Turing packs its bags

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It has been some weeks since I finished the Ten Turing build, where I turned the remains of a scrappy farmer's bike into something that looked like it had a kind of racing pedigree. The last time it was on here it looked like this:

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It is no longer kept in the sticks, because by removing the front wheel it fitted snugly in the back of my Toyota Yaris, which allowed me to transport it to its permanent home in my garage in the city. The only other bike I have is one I intend to sell in the spring, and so I need a bike that I can ride through the winter and allow me to do some shopping without having to go through the hassle of driving and parking my car.

The first task was to sort out some baskets and a rack. I already had a front rack that I bought last year for one of my Jubilat folders, which I have since worked on and given to a friend. I bought a rear basket of a similar type from our local cash and carry, and then repaired and painted the rack that came with the Amsterdam bike I found beside our dumpster.

I flipped the Amsterdam bars back, fitted a SRAM gear change to drive the Fichtel and Sachs hub, also off the Amsterdam, as well as its bell.

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I really need to find a trigger-type gear changer as the current one does not really fit and wants the cable to go through the air space belonging to the front basket. Once I do that I can fit a matching set of grips.

I am also going to fit a front brake, always useful with full baskets in traffic, but I forgot I had borrowed the cable adjuster for Ten Turing's wiring system. At the moment the brake lever, from my Zenit, is on the left - but once I sort out a trigger gear changer it can move over that side and the bell can be repositioned as well.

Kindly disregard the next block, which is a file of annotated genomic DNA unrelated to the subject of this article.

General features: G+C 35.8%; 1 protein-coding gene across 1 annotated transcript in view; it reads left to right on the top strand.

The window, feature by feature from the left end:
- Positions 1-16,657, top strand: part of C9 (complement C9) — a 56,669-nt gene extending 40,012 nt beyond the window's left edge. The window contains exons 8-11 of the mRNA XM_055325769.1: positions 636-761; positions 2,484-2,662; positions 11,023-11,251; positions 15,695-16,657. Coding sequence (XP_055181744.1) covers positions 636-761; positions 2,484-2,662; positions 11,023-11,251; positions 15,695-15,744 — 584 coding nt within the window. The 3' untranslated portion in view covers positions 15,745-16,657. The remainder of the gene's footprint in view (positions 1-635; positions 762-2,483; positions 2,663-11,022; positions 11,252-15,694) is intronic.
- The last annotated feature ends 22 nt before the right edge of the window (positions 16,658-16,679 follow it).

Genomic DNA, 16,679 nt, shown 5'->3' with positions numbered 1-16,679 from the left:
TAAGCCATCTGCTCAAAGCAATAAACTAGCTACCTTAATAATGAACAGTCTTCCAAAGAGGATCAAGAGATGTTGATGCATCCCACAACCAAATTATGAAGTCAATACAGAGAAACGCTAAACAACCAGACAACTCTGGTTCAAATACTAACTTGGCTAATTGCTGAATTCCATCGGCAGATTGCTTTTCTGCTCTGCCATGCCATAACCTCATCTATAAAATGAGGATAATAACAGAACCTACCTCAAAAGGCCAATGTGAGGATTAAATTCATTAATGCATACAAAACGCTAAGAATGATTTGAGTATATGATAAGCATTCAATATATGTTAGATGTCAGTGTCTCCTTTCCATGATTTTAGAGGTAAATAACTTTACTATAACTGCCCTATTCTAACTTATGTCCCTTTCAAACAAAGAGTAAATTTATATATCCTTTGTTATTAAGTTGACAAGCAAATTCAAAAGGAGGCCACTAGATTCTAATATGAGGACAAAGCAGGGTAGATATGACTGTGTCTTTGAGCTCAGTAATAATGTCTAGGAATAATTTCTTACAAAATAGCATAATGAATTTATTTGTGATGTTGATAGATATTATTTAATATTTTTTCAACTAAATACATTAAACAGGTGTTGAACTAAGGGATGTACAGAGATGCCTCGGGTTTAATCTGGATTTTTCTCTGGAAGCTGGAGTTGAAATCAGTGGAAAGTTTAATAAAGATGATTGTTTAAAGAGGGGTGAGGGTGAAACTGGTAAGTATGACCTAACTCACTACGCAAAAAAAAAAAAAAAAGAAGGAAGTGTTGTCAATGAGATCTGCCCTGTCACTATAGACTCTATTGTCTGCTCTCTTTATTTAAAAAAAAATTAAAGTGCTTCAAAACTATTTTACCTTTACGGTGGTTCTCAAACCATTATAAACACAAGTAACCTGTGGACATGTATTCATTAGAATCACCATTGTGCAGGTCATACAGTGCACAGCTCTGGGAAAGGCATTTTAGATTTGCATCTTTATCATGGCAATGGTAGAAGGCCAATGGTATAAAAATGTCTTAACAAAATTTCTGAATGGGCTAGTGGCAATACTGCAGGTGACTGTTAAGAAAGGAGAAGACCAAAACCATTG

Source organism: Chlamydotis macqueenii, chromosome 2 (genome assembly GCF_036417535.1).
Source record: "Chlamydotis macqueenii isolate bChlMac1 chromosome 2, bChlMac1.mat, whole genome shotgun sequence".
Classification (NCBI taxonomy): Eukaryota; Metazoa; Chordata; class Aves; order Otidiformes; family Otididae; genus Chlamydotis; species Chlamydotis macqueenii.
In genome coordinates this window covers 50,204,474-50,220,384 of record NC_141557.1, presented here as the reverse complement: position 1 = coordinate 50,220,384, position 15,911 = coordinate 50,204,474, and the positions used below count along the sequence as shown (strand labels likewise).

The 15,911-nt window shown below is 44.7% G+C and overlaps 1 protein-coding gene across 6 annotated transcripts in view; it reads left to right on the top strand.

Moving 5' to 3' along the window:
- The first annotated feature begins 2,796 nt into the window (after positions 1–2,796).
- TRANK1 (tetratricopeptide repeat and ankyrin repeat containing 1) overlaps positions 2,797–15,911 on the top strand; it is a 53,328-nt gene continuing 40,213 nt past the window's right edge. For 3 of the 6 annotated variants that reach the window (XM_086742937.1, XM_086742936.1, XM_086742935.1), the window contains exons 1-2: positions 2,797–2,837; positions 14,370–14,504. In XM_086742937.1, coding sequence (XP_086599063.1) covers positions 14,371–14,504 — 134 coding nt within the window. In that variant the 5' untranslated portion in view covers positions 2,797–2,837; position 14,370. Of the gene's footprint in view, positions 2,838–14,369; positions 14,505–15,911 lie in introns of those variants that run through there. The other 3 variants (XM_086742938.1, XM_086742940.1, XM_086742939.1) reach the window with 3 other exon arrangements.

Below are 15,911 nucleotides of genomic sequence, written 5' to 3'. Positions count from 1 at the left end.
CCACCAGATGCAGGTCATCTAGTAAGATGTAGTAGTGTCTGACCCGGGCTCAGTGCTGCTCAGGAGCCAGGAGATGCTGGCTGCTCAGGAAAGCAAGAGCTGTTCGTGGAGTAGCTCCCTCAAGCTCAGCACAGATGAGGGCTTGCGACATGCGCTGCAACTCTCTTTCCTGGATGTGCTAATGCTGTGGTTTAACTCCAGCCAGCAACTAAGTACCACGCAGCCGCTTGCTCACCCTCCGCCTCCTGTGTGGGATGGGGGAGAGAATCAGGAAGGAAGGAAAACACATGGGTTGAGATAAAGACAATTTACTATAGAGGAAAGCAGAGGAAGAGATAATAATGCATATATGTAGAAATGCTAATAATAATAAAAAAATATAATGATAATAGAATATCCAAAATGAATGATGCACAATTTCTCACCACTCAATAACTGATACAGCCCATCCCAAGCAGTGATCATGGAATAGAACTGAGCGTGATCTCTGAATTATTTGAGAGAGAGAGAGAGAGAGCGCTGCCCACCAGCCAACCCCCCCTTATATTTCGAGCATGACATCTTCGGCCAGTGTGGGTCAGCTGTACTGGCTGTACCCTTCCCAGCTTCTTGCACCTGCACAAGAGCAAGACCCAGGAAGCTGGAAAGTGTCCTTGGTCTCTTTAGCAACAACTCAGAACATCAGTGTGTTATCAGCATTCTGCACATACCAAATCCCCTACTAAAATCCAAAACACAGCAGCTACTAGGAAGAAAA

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Overall the parts from the Amsterdam and Kross bikes have certainly given the Turing something it needed.

It is a nice ride, and if you ever thought that this style of frame was only for women then you have never been a farmer going to market on a bicycle. The Turing and the step through folders far outsold any other model Romet produced, bought by men and women equally.

Going forwards I need some appropriate lights, I am thinking of upgrading the BB and also changing the gearing to make climbing hills with a full load a bit easier.
 
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As the weather was nice on saturday morning, and I had nothing in particular to do while wifie was giving in-class lessons to her post-grads, I decided to give Turing its longest ride yet. To start I loaded my toolbox and the rear rack off my current build off bike, and rode them down to my car.

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With the 'work' out of the way I headed out to check the local dumpsters. It has a good upright position, and I am becoming more comfortable with the narrow bars. I learned one thing though, and that is the classic grip on the left, which came with the handlebars, will not be remaining. Once I get the trigger gear lever I will be in the market for a new set of grips. Funnily enough, the grip on the right, which I took off a kids 12" wheel bike is both more comfortable and you don't get the feeling that your hand is going to slip forward.
 
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I have selected three kickstands from my collection at the farm, and have brought them to the city to see which is the best fit for the bike.

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I think the steel one is the one that came with the bike, and may be the only one with enough reach - while the others probably came off 24" wheeled bikes. I prefer the look of the aluminium ones, but I need to see how they look and work on the bike.
 
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After fiddling around with most of my other bikes here, mostly minor fixes, I got around the fixing the side stand.

As I thought, the aluminium ones were a bit too short, so the steel one won the day. I am not really fond of side stands, or fenders come to that, but I know that they are appropriate here.

I took it out for a ride, and it always gets attention and puts a smile on my face. I just wish I would not keep forgetting the padlock when I am at the farm!

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OK, so Turing was built in 1996, but it is not the only Romet I have here from the same year. Below is my most original and complete Romet Jubilat, complete with aluminium fenders, aluminium cased dynamo and that other thing I usually remove - the chain guard. It also has the same style of side stand as Turing.

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